Heat Stress Poses Dire Threat to Over One Billion Cows Worldwide, Warns New Study
Paris, France – A stark new research study published on Thursday projects that over one billion cows globally could face severe heat stress by the end of the century if climate change continues unabated. The repercussions of such stress could jeopardize the fertility, milk production, and overall well-being of these animals.
Currently, nearly 8 out of 10 cows worldwide are already grappling with excessive body temperatures, labored breathing, bowed heads, and open-mouthed panting – clear indicators of severe heat stress, as per the comprehensive study. In tropical regions, this condition affects a significant 20 percent of cattle throughout the year.
Projections show that these alarming numbers could escalate further if cattle farming expands in climate-sensitive regions such as the Amazon and Congo basins, which are anticipated to experience faster temperature increases compared to the global average.
Should greenhouse gas emissions continue to rise unchecked, the research anticipates that by 2100, heat stress will become a persistent problem in regions including Brazil, southern Africa, northern India, northern Australia, and central America.
Lead author Michelle North, affiliated with the University of KwaZulu-Natal in South Africa, emphasized, “Decisions about land-use change play a pivotal role in determining the extent of heat exposure among cows. Deforestation for livestock expansion aggravates climate change and exposes millions more cattle to severe heat stress.”
The study, featured in Environmental Research Letters, presents a troubling worst-case scenario – a doubling of cattle husbandry in Asia, an over fourfold increase in Africa, and substantial growth in Latin America.
However, the research also offers hope. With significant reductions in greenhouse gas emissions, including measures to curb the expansion of cattle farming, the number of affected cows could potentially be halved in Asia and reduced by four-fifths in Africa.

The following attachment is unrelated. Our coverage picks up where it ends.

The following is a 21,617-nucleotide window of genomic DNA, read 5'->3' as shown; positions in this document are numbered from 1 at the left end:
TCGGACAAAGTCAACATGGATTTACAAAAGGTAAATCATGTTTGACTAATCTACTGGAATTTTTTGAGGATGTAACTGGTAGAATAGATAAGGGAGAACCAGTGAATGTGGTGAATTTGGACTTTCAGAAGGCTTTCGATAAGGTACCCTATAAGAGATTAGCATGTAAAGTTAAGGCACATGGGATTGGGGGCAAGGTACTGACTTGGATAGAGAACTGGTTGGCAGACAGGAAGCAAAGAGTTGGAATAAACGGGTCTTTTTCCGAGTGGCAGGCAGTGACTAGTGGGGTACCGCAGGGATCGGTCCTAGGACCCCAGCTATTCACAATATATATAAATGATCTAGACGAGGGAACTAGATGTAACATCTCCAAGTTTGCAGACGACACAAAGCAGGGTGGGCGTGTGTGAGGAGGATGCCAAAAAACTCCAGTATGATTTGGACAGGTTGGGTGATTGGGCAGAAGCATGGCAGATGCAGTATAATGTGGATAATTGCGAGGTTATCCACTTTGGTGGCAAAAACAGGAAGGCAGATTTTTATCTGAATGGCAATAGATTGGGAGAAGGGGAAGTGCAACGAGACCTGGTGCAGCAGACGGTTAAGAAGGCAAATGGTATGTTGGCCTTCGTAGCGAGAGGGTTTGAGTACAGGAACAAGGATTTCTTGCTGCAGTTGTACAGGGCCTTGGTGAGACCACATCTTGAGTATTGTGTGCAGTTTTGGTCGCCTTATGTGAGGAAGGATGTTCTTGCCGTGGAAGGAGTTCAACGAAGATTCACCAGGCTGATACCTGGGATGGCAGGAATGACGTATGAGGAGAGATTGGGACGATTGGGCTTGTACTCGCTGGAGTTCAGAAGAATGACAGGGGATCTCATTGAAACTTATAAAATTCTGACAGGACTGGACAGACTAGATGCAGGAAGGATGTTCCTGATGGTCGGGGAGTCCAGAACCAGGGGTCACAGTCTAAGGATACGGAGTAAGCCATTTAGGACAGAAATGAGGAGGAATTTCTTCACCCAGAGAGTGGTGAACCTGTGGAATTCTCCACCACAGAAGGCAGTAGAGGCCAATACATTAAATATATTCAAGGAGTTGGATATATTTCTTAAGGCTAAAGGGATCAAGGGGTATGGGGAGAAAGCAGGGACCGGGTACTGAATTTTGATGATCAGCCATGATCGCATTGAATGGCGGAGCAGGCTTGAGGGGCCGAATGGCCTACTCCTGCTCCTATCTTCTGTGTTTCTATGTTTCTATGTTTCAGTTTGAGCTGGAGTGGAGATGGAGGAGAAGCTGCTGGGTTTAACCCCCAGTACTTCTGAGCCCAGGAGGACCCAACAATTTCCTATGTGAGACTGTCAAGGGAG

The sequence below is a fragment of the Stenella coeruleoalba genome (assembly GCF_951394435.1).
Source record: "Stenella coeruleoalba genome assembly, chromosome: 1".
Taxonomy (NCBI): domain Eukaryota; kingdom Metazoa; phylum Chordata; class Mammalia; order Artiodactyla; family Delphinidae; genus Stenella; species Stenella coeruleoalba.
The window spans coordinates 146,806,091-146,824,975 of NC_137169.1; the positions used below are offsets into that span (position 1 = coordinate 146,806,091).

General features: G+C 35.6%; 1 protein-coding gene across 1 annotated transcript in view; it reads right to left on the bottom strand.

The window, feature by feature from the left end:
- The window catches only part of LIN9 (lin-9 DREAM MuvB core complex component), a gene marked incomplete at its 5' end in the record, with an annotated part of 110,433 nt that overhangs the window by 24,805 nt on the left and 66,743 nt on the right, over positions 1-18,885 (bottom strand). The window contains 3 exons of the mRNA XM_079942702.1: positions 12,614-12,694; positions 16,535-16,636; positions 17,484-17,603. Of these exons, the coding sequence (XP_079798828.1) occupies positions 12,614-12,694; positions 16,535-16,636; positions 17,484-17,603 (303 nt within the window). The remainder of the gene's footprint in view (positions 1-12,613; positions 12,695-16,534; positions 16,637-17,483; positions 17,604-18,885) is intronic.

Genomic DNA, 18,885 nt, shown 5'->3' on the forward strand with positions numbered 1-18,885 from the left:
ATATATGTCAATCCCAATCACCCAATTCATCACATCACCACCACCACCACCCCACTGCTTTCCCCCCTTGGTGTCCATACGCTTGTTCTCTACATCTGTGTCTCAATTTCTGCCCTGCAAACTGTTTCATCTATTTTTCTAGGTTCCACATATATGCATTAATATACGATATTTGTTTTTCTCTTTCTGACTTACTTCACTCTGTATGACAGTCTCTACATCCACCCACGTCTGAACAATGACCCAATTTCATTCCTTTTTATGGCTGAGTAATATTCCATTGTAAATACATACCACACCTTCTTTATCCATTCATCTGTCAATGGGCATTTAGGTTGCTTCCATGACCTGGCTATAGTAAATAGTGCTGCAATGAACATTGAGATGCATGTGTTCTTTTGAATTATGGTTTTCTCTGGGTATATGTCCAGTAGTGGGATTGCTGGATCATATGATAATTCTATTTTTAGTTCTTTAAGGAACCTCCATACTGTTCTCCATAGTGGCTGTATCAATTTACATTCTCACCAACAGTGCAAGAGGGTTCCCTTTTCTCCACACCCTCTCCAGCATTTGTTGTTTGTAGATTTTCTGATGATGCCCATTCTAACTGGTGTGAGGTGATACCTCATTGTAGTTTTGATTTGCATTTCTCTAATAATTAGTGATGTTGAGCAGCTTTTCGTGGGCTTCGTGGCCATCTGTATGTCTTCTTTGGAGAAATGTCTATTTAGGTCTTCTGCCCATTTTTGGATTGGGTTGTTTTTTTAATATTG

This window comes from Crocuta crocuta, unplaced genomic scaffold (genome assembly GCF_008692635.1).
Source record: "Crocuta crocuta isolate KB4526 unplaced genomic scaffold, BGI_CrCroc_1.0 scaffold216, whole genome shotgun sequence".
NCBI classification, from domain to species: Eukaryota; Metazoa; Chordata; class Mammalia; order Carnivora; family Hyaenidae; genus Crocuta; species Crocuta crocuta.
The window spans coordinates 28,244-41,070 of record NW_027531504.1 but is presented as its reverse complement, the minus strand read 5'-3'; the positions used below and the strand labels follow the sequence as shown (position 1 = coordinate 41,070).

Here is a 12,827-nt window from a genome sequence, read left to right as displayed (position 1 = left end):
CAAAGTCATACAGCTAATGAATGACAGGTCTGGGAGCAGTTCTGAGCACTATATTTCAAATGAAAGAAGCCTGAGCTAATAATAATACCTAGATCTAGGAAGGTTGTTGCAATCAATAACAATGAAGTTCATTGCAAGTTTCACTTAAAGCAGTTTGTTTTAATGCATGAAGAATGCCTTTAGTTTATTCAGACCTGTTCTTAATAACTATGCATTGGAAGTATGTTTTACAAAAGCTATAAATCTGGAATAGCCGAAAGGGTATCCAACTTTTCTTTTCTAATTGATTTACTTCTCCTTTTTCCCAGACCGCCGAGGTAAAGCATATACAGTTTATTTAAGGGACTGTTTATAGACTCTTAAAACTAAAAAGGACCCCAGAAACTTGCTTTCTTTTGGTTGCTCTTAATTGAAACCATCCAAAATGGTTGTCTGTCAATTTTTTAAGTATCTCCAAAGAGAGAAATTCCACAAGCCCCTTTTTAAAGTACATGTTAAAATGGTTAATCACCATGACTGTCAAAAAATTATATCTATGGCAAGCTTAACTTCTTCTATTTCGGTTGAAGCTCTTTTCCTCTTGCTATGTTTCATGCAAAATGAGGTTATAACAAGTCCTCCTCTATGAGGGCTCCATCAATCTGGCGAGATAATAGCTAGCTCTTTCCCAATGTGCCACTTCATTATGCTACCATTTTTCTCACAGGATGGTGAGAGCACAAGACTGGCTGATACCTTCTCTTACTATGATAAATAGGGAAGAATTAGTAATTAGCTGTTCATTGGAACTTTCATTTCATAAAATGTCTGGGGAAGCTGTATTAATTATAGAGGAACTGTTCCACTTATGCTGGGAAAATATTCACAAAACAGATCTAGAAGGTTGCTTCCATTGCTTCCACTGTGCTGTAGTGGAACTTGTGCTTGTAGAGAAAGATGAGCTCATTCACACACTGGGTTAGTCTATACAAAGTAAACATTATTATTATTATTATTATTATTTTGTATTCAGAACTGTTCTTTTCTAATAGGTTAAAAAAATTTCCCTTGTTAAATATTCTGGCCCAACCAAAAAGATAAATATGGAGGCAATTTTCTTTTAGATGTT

Commercial cattle ranchers are already experiencing financial losses attributed to heat stress, amounting to an annual cost of up to $1.7 billion in the United States alone. Yet, these ranchers often have access to insurance, favorable relationships with banks, and loan facilities to counteract heat-related losses.
In contrast, the consequences are dire for small-scale farmers when climate-related disasters strike. Michelle North pointed out that even seemingly “negligible” losses can lead to the loss of livelihoods for these farmers.
The study’s findings also underscore the potential impact on global milk supplies. Under high greenhouse gas emission scenarios, milk supplies could decrease by 11 million tonnes annually by 2050. Even under aggressive emission reduction efforts, a substantial portion of this loss, mostly in Asia and Africa, would still persist, compounding existing challenges faced by dairy farmers in these regions.
While the prospects may seem daunting, immediate interventions offer some respite. Overheated cows can be aided by providing access to shade, installing fans, and adjusting feeding schedules to cooler parts of the day. However, the study underlines that these measures provide temporary relief and cannot address the overarching issue of escalating global temperatures.